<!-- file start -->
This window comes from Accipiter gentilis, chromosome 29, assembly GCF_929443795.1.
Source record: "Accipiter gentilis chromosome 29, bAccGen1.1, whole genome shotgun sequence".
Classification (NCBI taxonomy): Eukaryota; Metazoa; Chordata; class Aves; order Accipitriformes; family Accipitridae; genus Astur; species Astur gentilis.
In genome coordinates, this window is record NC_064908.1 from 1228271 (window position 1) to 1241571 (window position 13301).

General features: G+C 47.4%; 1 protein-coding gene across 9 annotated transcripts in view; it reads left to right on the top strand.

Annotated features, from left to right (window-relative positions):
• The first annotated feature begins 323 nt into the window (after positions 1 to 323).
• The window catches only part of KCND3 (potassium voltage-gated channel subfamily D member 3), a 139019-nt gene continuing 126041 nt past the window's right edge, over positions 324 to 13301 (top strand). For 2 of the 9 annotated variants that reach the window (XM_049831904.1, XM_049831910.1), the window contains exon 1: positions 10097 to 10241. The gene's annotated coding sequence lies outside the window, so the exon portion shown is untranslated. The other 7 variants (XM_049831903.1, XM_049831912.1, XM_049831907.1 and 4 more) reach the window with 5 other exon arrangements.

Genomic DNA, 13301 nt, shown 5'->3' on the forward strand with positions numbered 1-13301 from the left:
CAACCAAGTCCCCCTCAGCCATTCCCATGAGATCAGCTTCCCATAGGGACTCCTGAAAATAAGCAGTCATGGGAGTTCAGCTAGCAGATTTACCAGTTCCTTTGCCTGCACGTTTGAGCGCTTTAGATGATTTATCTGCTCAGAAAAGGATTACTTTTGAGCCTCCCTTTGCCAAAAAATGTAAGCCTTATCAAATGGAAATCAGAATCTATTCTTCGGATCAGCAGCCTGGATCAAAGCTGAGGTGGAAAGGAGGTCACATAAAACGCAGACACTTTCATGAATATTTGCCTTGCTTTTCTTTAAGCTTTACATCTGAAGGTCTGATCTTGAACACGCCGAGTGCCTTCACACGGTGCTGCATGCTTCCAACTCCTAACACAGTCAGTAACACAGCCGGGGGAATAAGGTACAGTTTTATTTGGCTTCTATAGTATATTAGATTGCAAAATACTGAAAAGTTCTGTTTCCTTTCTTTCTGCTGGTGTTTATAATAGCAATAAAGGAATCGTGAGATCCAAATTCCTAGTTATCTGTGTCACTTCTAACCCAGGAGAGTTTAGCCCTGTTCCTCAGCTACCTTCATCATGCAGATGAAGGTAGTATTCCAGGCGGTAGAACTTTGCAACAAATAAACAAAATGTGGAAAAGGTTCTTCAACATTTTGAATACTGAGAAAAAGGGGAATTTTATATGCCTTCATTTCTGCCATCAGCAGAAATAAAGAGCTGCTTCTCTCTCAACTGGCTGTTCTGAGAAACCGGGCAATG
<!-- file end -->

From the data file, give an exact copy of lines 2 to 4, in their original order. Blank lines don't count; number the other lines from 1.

Source record: "Accipiter gentilis chromosome 29, bAccGen1.1, whole genome shotgun sequence".
Classification (NCBI taxonomy): Eukaryota; Metazoa; Chordata; class Aves; order Accipitriformes; family Accipitridae; genus Astur; species Astur gentilis.
In genome coordinates, this window is record NC_064908.1 from 1228271 (window position 1) to 1241571 (window position 13301).